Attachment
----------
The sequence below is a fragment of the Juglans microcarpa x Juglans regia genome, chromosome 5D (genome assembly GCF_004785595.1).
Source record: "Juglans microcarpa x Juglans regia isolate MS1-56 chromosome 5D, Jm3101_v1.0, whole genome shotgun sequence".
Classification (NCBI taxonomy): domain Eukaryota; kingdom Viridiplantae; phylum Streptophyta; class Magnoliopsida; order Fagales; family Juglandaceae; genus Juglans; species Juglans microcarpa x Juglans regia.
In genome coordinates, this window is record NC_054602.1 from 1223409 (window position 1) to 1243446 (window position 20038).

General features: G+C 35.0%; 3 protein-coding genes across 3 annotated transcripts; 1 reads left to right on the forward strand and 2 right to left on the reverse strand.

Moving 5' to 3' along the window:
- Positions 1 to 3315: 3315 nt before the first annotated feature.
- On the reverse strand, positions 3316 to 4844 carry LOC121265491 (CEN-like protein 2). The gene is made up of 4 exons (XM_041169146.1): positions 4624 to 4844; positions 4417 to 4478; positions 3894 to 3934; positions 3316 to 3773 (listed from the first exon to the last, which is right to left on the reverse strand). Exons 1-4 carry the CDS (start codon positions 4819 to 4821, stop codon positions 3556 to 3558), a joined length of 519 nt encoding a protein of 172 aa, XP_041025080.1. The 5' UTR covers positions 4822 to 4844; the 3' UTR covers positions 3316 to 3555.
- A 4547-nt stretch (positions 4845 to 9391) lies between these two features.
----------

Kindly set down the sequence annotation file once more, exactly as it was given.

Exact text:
The sequence below is a fragment of the Juglans microcarpa x Juglans regia genome, chromosome 5D (genome assembly GCF_004785595.1).
Source record: "Juglans microcarpa x Juglans regia isolate MS1-56 chromosome 5D, Jm3101_v1.0, whole genome shotgun sequence".
Classification (NCBI taxonomy): domain Eukaryota; kingdom Viridiplantae; phylum Streptophyta; class Magnoliopsida; order Fagales; family Juglandaceae; genus Juglans; species Juglans microcarpa x Juglans regia.
In genome coordinates, this window is record NC_054602.1 from 1223409 (window position 1) to 1243446 (window position 20038).

General features: G+C 35.0%; 3 protein-coding genes across 3 annotated transcripts; 1 reads left to right on the forward strand and 2 right to left on the reverse strand.

Moving 5' to 3' along the window:
- Positions 1 to 3315: 3315 nt before the first annotated feature.
- On the reverse strand, positions 3316 to 4844 carry LOC121265491 (CEN-like protein 2). The gene is made up of 4 exons (XM_041169146.1): positions 4624 to 4844; positions 4417 to 4478; positions 3894 to 3934; positions 3316 to 3773 (listed from the first exon to the last, which is right to left on the reverse strand). Exons 1-4 carry the CDS (start codon positions 4819 to 4821, stop codon positions 3556 to 3558), a joined length of 519 nt encoding a protein of 172 aa, XP_041025080.1. The 5' UTR covers positions 4822 to 4844; the 3' UTR covers positions 3316 to 3555.
- A 4547-nt stretch (positions 4845 to 9391) lies between these two features.